NAIDOC (National Aborigines and Islander Day Observance Committee) Week celebrations are held across Australia each July to celebrate the history, culture and achievements of Aboriginal and Torres Strait Islander peoples.
NAIDOC is celebrated not only in Indigenous communities, but by Australians from all walks of life. The week is a great opportunity to participate in a range of activities and to support your local Aboriginal and Torres Strait Islander community.
NAIDOC Week 2021 Theme
In 2021, NAIDOC Week falls between 4 July – 11 July 2021.
This year’s theme is: “Heal Country.” As described from the official NAIDOC website:
Country is inherent to our identity. It sustains our lives in every aspect – spiritually, physically, emotionally, socially and culturally. It is more than a place. When we talk about Country, it is spoken of like a person.
Healing Country means hearing those pleas to provide greater management, involvement, and empowerment by Indigenous peoples over country.
Healing Country means embracing First Nation’s cultural knowledge and understanding of Country as part of Australia’s national heritage. That the culture and values of Aboriginal peoples and Torres Strait Islanders are respected equally to and the cultures and values of all Australians.Healing Country means finally resolving many of the outstanding injustices which impact on the lives of our people. To Heal Country, we must properly work towards redressing historical injustice.
Participate and support a NAIDOC Week activity
We invite you to take a look at the many events in your local area listed on the NAIDOC website: https://www.naidoc.org.au/get-involved/naidoc-week-events
If you are also planning or have planned a NAIDOC Week activity, please do share it widely.
WA Technology supporting Heal Country
This year’s INCITE Awards’ finalists include two innovative projects that focus on some of the principles of this year’s NAIDOC Week’s theme of Heal Country.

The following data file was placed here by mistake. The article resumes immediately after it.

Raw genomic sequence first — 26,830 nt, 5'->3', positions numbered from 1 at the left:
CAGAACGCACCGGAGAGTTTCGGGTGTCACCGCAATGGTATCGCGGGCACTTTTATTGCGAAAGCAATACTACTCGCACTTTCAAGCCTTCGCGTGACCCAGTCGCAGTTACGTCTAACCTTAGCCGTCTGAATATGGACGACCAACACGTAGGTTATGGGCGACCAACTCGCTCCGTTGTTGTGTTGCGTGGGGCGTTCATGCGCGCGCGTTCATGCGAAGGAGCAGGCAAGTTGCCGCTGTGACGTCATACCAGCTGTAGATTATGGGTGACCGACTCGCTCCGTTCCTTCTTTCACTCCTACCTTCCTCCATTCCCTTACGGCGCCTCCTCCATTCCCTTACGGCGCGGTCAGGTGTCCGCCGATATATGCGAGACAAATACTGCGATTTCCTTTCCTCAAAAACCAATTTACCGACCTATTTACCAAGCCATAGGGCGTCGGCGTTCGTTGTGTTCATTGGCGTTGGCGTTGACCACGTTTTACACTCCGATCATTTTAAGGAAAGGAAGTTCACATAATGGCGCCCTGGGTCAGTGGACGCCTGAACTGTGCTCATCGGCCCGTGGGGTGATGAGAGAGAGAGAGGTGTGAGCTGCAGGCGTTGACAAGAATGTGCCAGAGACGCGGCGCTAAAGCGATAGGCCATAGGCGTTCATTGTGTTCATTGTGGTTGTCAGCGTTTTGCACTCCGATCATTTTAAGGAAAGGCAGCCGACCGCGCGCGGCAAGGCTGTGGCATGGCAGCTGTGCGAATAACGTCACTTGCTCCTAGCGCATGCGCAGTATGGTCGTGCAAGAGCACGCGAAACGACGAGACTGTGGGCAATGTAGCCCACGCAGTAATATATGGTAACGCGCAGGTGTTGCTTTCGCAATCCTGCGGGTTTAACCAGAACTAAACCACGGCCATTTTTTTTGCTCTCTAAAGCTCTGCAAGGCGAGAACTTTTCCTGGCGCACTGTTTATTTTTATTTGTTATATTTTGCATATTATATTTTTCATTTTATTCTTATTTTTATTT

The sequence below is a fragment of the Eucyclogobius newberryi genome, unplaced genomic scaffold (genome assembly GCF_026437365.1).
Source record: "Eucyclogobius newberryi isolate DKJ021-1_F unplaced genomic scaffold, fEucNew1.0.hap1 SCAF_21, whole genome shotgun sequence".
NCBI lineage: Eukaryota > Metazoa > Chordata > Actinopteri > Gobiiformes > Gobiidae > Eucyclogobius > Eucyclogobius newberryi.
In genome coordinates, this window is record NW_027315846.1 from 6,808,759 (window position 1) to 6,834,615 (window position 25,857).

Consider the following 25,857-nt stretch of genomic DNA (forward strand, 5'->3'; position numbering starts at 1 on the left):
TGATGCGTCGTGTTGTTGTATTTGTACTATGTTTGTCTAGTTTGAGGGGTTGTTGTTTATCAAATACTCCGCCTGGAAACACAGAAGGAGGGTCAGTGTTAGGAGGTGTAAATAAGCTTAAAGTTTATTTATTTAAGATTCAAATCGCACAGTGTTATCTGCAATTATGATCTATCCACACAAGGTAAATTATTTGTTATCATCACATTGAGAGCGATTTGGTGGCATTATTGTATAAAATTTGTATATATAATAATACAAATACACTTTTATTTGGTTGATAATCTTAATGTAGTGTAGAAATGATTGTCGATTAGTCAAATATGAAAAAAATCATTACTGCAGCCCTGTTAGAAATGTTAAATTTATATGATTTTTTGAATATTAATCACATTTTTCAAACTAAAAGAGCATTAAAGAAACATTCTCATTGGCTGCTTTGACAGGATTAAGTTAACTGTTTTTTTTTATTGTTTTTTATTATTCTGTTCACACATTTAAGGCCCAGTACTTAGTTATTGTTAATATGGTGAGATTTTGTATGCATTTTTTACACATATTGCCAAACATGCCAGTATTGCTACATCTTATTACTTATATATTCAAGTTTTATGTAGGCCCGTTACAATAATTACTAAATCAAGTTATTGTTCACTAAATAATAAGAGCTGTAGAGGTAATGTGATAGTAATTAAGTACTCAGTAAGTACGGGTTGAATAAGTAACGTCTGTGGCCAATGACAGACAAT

MissionsConnect by the School of Design at Curtin University, is the first immersive technological tool of its kind in Australia that will aid in education, truth-telling and reconciliation. It presents the lived experiences of Stolen Generations Survivors during their time in-care at church/state-run missions and narrates their stories within a virtual reality reconstruction of these places.
The future possibility of MissionsConnect is a digital fireplace where a Cree elder from Canada, a Minang elder from Australia and an Oneida elder from the USA can come together and share the Truth with the global community.
MissionsConnect is a finalist for this year’s Social Impact Awards Category.
For more information on MissionsConnect: http://missionsconnect.net/
AirborneIT – VR World Gallery
Through partnerships with WA’s leading IT organisations and Government agencies, AirborneIT’s innovative AeroIT service aims to close the gap in access to technology and increasing equality in service between metro and remote communities.
One way they are doing this is via the use of Virtual Reality to engage Indigenous students in regional and remote communities, and showcasing their culture beyond the walls of their classroom.
AirborneIT has been working with Marble Bar Primary School students, who worked with Indigenous community leaders to create paintings on canvas depicting seasons and wildlife elements according to local Aboriginal culture and history. They then turned the 2D artwork into 3D and Virtual Reality format using Tilt Brush by Google.
The Marble Bar Primary School community have now taken this innovation to a new level, by building a Virtual Reality Art Gallery on AltspaceVR – a well known, premier online place to view and attend events in 3D.
The Marble Bar VR World Gallery will allow anyone from anywhere in the world to jump on their computers and mobile devices, and virtually walk through a gallery space the school has designed to view the students’ Indigenous artwork.
More information: https://airborneit.com.au